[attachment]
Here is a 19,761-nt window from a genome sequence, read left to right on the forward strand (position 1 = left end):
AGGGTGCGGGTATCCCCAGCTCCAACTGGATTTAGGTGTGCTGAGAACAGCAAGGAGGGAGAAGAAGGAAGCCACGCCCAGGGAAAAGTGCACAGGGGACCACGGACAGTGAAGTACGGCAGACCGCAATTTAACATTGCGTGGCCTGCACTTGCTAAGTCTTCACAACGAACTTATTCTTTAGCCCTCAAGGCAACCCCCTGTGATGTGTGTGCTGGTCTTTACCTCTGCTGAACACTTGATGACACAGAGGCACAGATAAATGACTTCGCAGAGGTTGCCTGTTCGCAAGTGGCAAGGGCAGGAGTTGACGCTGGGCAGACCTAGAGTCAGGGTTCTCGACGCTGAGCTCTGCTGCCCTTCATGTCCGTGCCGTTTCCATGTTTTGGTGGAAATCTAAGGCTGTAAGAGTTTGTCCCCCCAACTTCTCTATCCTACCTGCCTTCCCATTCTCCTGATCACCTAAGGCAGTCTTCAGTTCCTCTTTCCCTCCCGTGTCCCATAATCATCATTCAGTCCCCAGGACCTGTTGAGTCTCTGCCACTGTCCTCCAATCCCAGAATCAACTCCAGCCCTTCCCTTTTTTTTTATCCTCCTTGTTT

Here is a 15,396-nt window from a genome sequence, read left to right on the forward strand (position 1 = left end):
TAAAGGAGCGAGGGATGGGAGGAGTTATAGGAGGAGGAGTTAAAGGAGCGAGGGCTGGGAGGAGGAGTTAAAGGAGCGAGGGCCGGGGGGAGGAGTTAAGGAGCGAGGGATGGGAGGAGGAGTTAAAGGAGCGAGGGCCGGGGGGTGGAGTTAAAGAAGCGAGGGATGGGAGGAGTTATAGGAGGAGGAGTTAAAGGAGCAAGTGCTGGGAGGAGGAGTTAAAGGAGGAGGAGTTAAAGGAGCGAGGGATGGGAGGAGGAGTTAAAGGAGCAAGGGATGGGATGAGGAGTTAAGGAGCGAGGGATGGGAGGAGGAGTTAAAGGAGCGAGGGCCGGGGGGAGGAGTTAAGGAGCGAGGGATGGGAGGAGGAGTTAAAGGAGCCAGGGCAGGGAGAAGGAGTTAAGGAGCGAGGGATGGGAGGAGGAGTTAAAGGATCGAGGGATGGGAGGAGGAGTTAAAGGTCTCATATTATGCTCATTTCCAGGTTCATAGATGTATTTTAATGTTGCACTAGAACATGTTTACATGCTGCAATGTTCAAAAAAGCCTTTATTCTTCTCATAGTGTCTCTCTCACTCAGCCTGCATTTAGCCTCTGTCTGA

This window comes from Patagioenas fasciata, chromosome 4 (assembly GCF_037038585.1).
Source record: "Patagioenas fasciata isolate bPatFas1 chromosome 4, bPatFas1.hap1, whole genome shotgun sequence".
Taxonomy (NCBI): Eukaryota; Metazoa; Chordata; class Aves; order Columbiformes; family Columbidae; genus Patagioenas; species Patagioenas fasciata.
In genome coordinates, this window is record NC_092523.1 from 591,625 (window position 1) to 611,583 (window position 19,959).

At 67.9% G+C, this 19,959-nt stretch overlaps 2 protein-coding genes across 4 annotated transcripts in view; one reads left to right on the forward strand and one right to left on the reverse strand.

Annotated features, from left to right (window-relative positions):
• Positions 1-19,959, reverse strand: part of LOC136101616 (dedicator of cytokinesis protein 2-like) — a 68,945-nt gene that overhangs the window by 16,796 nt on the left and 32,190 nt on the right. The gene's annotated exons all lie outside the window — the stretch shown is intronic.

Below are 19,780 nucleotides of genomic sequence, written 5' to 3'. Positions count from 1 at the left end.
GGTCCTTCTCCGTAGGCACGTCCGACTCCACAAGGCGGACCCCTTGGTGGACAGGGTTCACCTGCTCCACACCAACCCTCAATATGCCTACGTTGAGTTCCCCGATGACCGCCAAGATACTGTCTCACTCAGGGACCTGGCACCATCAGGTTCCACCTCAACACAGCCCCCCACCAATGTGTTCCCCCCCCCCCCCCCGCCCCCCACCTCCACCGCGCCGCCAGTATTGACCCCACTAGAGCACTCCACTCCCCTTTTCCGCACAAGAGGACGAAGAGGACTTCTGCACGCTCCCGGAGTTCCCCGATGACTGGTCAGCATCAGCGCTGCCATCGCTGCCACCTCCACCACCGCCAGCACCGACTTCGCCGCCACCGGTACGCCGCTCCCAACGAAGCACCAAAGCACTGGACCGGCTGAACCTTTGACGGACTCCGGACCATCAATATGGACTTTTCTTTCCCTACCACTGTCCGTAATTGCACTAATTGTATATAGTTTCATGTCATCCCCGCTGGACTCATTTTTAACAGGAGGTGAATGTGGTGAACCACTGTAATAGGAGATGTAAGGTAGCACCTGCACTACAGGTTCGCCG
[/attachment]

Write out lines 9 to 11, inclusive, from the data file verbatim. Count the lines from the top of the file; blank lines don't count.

At 67.9% G+C, this 19,959-nt stretch overlaps 2 protein-coding genes across 4 annotated transcripts in view; one reads left to right on the forward strand and one right to left on the reverse strand.

Annotated features, from left to right (window-relative positions):
• Positions 1-19,959, reverse strand: part of LOC136101616 (dedicator of cytokinesis protein 2-like) — a 68,945-nt gene that overhangs the window by 16,796 nt on the left and 32,190 nt on the right. The gene's annotated exons all lie outside the window — the stretch shown is intronic.